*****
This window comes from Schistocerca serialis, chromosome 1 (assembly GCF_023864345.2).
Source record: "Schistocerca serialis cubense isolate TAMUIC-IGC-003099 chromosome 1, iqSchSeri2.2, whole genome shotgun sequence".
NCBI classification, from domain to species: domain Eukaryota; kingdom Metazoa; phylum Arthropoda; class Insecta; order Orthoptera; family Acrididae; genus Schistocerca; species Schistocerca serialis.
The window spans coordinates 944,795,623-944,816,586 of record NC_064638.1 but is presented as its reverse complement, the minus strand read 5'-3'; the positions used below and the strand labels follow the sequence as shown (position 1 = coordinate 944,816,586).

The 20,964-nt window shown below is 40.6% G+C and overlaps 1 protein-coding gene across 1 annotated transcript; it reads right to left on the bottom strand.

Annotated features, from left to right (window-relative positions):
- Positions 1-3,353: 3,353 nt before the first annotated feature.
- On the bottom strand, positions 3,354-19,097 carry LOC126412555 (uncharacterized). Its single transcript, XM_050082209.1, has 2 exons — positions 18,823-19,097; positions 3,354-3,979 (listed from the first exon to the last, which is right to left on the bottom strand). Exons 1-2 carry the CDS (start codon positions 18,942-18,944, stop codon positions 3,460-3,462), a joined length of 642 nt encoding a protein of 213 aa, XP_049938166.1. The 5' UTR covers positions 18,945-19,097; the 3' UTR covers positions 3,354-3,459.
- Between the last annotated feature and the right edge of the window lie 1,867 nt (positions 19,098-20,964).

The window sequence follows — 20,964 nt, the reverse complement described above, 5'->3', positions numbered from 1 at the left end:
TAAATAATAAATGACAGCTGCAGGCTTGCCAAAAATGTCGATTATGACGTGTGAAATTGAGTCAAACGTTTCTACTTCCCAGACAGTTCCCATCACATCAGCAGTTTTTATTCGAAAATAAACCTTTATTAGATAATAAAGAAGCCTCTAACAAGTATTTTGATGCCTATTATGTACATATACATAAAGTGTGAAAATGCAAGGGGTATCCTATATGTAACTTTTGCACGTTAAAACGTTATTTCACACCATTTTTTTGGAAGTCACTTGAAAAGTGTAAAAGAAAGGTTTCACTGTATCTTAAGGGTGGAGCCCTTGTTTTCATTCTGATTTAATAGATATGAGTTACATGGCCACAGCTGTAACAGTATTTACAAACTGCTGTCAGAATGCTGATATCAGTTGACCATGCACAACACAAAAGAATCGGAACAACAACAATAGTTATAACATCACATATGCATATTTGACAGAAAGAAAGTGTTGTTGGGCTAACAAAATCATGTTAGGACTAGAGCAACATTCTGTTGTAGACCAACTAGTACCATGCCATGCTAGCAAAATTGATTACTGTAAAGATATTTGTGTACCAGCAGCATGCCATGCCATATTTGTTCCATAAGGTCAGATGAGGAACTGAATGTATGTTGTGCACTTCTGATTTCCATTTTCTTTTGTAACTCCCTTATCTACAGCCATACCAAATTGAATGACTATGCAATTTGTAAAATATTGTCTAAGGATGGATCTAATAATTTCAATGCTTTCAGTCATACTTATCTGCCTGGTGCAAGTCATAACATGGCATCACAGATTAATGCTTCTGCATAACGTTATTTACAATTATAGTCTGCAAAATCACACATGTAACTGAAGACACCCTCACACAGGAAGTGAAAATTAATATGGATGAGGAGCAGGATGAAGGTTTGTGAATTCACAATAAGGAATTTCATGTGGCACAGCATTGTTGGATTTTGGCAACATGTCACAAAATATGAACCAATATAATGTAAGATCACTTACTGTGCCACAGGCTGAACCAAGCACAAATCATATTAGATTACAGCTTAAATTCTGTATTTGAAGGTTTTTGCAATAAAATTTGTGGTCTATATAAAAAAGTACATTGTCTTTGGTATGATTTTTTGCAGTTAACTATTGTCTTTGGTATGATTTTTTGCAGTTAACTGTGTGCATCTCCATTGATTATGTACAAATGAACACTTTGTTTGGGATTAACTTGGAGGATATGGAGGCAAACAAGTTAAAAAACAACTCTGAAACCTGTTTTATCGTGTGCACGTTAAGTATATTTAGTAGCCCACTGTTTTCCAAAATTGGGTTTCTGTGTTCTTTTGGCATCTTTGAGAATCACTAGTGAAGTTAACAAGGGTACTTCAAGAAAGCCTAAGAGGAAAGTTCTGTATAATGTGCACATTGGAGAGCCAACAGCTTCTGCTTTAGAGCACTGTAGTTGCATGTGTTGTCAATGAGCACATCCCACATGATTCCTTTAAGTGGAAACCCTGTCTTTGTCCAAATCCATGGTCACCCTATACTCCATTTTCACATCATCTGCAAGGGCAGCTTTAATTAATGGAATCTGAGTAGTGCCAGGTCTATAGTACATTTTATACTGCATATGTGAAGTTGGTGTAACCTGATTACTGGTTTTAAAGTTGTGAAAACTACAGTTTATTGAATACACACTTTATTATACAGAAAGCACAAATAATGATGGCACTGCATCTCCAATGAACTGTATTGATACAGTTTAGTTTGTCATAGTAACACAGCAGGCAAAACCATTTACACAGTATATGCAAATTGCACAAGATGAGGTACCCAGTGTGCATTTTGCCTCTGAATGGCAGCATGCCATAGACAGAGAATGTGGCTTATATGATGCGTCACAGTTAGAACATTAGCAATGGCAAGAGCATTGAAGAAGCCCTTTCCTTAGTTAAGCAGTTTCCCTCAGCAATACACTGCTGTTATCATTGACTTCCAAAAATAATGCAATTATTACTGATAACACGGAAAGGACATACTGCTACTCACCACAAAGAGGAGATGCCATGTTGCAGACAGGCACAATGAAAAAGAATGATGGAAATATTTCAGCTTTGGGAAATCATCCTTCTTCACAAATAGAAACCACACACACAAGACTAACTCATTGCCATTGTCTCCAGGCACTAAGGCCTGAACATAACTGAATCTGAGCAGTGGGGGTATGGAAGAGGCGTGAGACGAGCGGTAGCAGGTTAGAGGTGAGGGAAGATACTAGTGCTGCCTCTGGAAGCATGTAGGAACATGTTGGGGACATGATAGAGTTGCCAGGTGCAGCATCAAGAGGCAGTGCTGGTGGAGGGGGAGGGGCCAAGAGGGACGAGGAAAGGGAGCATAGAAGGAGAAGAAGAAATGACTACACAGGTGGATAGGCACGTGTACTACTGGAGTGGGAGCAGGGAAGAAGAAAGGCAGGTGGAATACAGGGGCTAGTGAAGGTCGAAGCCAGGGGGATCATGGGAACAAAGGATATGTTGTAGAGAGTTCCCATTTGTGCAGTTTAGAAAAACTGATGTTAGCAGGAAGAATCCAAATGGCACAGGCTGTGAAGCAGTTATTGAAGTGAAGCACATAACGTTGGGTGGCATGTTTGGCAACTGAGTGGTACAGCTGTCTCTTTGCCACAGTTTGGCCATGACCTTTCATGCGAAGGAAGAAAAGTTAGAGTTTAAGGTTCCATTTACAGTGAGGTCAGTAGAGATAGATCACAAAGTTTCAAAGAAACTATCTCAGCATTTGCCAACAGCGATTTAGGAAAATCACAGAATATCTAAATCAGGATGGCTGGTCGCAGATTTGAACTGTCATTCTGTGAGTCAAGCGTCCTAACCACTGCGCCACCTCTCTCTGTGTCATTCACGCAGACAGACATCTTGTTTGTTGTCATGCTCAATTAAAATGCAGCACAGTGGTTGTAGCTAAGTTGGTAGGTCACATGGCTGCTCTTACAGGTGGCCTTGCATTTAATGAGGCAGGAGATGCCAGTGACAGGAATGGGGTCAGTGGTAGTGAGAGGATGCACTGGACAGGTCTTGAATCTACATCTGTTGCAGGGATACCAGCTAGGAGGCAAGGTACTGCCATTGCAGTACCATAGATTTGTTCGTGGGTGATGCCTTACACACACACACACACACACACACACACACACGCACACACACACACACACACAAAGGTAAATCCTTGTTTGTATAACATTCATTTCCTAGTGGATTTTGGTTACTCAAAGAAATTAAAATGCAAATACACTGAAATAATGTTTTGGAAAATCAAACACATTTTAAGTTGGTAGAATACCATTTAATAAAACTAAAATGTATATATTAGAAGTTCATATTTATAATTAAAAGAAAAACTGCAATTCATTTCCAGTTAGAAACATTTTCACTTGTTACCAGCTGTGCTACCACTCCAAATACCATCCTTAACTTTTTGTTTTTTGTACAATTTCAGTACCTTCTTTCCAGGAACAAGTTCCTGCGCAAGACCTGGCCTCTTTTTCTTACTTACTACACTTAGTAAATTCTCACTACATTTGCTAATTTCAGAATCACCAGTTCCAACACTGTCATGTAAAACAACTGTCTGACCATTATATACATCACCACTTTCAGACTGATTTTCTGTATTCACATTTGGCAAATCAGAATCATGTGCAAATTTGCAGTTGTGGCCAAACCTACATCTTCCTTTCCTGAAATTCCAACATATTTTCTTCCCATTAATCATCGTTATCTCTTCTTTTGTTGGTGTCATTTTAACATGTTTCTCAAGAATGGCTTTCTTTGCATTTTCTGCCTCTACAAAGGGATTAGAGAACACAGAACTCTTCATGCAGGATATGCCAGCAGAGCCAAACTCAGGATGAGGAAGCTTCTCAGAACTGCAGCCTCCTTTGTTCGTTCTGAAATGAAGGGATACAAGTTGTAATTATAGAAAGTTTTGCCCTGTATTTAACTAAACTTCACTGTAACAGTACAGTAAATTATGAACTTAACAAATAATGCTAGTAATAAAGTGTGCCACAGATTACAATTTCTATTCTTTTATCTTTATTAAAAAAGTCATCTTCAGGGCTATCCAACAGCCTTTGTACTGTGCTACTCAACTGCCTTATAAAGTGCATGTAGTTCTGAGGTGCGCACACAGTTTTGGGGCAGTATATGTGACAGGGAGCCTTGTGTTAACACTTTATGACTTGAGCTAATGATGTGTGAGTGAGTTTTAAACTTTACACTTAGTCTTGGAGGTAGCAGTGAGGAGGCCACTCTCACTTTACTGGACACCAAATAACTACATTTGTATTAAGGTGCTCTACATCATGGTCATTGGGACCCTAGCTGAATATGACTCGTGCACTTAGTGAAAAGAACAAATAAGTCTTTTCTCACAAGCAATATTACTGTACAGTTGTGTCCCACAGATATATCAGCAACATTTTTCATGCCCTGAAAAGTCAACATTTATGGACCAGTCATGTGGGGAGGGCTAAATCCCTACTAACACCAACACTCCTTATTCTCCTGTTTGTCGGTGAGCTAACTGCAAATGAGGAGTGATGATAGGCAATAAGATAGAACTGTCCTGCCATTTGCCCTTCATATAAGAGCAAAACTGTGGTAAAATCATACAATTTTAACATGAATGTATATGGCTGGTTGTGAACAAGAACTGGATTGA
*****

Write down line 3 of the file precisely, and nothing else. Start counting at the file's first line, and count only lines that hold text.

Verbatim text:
NCBI classification, from domain to species: domain Eukaryota; kingdom Metazoa; phylum Arthropoda; class Insecta; order Orthoptera; family Acrididae; genus Schistocerca; species Schistocerca serialis.